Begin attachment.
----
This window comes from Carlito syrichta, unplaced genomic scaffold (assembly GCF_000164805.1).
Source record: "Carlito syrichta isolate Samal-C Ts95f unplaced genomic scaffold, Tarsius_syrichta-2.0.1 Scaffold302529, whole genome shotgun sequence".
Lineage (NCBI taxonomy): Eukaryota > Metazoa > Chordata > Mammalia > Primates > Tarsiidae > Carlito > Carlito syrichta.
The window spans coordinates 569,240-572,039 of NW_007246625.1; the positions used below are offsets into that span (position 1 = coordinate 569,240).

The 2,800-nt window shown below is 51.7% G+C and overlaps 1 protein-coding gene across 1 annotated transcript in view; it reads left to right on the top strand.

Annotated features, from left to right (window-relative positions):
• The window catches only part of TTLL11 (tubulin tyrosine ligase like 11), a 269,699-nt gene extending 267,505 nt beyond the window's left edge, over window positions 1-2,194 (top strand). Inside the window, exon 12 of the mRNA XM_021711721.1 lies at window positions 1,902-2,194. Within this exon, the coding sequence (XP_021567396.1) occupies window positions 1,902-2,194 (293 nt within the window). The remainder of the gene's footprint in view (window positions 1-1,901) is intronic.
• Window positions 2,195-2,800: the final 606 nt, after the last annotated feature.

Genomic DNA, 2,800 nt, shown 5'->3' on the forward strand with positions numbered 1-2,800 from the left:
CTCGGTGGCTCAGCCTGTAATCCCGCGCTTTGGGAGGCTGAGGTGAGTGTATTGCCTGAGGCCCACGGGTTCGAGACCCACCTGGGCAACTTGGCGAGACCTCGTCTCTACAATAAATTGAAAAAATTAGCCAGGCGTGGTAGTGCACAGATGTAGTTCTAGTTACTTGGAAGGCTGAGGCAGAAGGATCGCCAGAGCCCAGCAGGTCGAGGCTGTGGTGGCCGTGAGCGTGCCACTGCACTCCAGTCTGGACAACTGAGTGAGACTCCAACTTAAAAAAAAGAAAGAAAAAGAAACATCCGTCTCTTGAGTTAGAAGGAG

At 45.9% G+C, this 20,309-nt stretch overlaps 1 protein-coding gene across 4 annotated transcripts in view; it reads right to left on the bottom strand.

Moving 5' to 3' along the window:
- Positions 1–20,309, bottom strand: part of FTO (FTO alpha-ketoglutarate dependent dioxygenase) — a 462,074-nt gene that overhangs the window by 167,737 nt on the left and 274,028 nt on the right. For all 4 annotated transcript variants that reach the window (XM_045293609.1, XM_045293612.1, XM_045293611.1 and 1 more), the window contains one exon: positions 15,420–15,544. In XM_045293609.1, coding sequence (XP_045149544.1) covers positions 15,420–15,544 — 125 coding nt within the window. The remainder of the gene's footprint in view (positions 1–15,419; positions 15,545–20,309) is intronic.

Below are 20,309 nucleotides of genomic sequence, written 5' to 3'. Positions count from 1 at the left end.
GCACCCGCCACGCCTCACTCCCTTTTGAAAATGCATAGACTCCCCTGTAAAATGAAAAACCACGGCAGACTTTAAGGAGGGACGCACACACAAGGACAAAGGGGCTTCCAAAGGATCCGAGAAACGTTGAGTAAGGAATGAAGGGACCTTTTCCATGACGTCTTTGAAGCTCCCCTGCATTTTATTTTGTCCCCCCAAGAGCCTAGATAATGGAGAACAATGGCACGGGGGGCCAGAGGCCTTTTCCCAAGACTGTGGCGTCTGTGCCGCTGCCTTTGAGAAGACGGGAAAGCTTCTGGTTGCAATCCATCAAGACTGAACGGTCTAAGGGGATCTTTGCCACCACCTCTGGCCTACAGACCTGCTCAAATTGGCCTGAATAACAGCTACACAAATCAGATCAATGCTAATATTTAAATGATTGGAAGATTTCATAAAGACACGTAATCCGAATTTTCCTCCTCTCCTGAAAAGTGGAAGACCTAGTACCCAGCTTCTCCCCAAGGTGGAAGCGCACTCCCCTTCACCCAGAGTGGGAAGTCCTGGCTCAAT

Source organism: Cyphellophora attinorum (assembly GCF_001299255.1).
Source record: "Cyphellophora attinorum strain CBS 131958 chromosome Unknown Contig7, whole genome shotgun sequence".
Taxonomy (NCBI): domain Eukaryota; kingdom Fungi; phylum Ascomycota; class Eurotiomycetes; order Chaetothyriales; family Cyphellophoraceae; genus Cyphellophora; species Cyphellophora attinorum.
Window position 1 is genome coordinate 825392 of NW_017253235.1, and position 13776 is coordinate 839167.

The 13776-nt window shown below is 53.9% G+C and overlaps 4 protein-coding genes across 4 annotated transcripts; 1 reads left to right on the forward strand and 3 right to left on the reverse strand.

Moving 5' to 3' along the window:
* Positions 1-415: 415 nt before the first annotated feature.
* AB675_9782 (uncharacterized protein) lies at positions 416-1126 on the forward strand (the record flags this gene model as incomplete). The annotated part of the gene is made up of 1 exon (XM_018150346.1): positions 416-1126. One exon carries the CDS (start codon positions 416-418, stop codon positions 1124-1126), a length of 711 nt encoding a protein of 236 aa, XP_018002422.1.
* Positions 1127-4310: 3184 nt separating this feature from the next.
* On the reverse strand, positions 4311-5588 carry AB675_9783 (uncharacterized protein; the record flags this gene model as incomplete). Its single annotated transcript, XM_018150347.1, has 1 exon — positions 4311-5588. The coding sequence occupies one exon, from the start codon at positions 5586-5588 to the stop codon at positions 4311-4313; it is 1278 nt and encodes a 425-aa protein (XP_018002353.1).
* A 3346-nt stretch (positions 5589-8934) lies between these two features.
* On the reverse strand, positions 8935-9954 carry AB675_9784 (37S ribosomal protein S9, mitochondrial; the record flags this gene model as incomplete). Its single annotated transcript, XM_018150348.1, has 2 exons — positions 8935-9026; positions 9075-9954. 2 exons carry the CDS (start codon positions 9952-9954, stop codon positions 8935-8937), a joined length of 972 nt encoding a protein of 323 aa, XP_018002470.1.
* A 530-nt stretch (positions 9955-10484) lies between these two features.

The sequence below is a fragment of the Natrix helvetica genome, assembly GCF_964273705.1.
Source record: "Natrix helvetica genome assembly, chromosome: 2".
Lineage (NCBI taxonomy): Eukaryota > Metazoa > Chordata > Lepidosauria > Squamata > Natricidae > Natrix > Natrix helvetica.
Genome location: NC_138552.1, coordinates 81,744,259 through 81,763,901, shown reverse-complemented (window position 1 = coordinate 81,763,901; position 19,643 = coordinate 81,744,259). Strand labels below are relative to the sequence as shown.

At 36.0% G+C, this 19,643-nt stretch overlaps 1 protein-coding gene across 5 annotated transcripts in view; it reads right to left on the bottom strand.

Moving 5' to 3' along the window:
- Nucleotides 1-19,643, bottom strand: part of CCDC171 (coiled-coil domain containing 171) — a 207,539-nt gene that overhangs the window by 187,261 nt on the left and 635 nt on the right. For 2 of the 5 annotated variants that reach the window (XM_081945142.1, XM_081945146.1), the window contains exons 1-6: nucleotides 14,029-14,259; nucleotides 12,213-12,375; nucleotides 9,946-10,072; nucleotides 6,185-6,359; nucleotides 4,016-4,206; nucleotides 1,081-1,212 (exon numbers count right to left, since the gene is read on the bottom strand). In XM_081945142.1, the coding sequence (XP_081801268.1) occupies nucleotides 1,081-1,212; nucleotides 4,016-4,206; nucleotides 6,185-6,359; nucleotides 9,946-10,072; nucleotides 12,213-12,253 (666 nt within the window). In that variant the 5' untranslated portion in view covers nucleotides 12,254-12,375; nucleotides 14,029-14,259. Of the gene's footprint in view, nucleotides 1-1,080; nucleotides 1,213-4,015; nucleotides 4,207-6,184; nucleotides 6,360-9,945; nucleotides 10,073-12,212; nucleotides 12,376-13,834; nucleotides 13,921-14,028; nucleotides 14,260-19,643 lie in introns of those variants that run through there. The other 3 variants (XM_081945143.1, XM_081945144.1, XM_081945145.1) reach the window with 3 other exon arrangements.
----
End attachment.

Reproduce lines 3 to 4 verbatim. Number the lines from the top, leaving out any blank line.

Lineage (NCBI taxonomy): Eukaryota > Metazoa > Chordata > Mammalia > Primates > Tarsiidae > Carlito > Carlito syrichta.
The window spans coordinates 569,240-572,039 of NW_007246625.1; the positions used below are offsets into that span (position 1 = coordinate 569,240).